Performers are visiting — and returning — from across the world — and with an expanded Port Angeles Symphony, they’re about to take the stage to make the music they love.
Starting from the top: Guest conductor Meena Hwang of Seoul, South Korea, will lead the orchestra in Mozart’s Overture to “The Magic Flute.” This music, beloved since it premiered 228 years ago, will begin a night of contrasting music at the Port Angeles High School Performing Arts Center, 304 E. Park Ave., with concert time at 7:30 p.m. Saturday, Feb. 23.
Music lovers are also invited to the brief pre-concert chat with Port Angeles Symphony conductor and music director Jonathan Pasternack at 6:40 p.m.
As always, the Symphony’s final dress rehearsal is open to the public at 10 a.m.; it’s also at the high school Performing Arts Center, with admission at $7 per person.
Tickets to the evening concert range from $15-$35 while outlets include The Joyful Noise Music Center in downtown Sequim and Port Book and News in downtown Port Angeles.
Tickets are also sold at the door, and youngsters 16 and under are admitted free with a paying adult.
“I first heard Meena Hwang conduct Mozart — the opera ‘La Finta Giardeniera’ — when she was a doctoral candidate at the University of Washington, where she studied with my own conducting teacher, Peter Erös,” Pasternack said.
“I recall being deeply impressed by her mastery of the style, her lyricism, and her strong rhythmic command of the orchestra.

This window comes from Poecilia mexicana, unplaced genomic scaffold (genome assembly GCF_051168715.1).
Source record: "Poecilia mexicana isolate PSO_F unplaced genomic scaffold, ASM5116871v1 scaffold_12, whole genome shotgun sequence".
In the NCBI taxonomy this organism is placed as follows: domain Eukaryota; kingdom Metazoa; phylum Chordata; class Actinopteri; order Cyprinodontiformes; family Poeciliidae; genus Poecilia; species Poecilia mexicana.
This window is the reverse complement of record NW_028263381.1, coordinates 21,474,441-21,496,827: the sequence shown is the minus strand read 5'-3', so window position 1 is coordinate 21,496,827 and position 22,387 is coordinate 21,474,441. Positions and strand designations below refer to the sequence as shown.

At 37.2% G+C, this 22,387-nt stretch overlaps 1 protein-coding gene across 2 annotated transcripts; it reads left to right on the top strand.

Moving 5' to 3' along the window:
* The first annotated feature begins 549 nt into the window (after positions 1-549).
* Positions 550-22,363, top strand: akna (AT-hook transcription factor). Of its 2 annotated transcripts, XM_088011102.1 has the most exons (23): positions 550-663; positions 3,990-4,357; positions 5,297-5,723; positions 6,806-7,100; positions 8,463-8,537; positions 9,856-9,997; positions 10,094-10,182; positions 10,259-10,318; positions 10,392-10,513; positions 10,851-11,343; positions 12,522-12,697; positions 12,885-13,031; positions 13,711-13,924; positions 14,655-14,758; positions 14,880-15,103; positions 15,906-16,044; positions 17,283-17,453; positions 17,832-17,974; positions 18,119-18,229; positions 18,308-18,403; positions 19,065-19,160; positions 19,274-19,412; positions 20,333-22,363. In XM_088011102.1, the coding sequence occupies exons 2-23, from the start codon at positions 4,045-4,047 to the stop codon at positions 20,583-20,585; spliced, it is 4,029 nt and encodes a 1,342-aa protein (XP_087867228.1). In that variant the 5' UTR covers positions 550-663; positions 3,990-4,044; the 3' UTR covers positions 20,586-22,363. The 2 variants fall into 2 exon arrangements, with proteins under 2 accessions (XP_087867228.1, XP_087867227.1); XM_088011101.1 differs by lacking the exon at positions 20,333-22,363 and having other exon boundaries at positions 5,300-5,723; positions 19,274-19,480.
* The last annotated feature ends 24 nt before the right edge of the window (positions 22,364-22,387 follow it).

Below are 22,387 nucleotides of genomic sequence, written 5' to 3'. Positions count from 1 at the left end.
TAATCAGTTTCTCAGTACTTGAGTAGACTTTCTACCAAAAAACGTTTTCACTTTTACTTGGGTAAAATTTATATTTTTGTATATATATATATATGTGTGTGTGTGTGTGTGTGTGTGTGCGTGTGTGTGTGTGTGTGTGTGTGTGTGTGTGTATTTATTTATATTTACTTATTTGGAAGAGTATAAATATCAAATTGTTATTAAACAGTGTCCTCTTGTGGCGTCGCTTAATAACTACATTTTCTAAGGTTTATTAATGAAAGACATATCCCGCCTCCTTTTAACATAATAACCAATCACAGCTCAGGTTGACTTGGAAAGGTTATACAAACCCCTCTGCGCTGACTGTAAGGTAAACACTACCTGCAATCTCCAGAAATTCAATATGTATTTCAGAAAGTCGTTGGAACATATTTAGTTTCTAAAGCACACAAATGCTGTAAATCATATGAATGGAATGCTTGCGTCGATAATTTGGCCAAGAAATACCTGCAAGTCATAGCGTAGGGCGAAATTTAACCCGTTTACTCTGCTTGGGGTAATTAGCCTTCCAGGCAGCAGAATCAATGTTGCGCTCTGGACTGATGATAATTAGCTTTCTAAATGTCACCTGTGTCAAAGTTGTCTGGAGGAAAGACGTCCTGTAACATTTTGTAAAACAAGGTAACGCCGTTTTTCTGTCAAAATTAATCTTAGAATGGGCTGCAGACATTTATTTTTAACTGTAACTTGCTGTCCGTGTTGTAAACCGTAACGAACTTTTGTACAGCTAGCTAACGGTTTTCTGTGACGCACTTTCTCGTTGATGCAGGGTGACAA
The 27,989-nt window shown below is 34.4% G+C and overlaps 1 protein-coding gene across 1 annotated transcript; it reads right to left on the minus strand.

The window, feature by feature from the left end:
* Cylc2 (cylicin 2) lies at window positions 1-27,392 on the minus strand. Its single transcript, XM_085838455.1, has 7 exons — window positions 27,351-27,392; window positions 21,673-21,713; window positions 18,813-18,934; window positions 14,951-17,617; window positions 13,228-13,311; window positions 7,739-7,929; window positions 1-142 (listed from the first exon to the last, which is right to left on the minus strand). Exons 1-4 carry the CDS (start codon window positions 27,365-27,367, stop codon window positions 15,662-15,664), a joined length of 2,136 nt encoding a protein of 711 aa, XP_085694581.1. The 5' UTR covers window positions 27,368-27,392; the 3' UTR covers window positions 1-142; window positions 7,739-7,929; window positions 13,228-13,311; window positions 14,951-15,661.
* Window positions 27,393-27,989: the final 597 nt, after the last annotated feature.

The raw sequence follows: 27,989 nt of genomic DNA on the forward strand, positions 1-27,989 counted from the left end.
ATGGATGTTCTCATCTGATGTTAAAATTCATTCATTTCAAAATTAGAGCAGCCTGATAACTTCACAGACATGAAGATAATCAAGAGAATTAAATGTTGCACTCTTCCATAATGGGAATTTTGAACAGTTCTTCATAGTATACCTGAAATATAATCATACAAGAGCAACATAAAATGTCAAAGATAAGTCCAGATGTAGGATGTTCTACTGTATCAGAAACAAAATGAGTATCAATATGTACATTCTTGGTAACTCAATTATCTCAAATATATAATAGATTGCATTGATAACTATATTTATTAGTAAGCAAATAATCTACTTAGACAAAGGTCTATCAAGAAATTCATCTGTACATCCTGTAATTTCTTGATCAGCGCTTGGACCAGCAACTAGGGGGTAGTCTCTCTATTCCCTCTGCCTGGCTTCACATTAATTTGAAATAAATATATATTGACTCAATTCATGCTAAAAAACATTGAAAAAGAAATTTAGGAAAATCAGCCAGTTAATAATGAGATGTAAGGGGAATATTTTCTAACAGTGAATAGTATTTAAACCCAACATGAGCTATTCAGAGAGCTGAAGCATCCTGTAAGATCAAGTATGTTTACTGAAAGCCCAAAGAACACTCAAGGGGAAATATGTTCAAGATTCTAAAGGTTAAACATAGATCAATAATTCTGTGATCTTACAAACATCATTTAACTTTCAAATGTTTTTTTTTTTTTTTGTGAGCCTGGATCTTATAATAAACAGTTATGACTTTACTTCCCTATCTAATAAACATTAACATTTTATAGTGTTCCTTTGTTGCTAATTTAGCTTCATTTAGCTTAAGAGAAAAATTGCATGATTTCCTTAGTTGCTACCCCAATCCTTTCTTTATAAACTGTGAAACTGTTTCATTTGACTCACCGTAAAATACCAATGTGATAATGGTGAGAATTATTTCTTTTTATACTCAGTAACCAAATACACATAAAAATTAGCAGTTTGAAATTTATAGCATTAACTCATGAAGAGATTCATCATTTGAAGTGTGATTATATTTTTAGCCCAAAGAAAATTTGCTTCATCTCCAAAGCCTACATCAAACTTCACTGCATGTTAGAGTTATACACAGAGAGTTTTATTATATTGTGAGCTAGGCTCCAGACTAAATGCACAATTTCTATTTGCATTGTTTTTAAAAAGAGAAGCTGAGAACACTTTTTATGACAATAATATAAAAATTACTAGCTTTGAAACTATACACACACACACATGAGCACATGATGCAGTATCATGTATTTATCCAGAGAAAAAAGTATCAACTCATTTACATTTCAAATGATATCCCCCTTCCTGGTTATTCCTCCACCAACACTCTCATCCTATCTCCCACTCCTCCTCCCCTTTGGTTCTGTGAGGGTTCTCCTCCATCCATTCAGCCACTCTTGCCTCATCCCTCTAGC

“She is a born Mozartean,” he added.
“I am happy that she can take time from conducting at her country’s most prestigious music conservatory, the Korean National Arts University, to visit and share her talents with us in Port Angeles.”
Hwang will also conduct another Mozart piece: his Concerto for Oboe in C major featuring another guest artist, Grammy award-winning oboist Alex Klein of Calgary, Alberta.
“Alex Klein is arguably the greatest oboe player in North America, if not worldwide,” said Pasternack. Klein was a professor at the University of Washington, where Pasternack later directed the UW Orchestra and Opera.
In the hands of Klein, Hwang and the Symphony, this concerto will come alive in all its beauty and elegance, Pasternack said.
That’s the first half of Saturday’s concert. The second half is given over to the finale: Gustav Mahler’s First Symphony in D major, the “Titan.”
Pasternack, fresh from his Feb. 8 guest conducting engagement with the Banatul Filharmonia in Timisoara, Romania, will conduct this work.
“The sheer size of the ensemble required for the Mahler is larger than anything I’ve led in Port Angeles so far, with more than 80 musicians being assembled on the stage,” he said.
Tyler Benedict, the Symphony’s principal tuba player — who also happens to be director of the Sequim City Band — said the “Titan” symphony gives the big brass section a chance to shine. This section, he noted, features four trumpets, three trombones and no fewer than nine French horns.
It’s been 20 years since Benedict’s last encounter with Mahler — as a high school student with the Port Angeles Symphony under the baton of the late conductor Nico Snel.
This concert is part of the Port Angeles Symphony’s 86th season.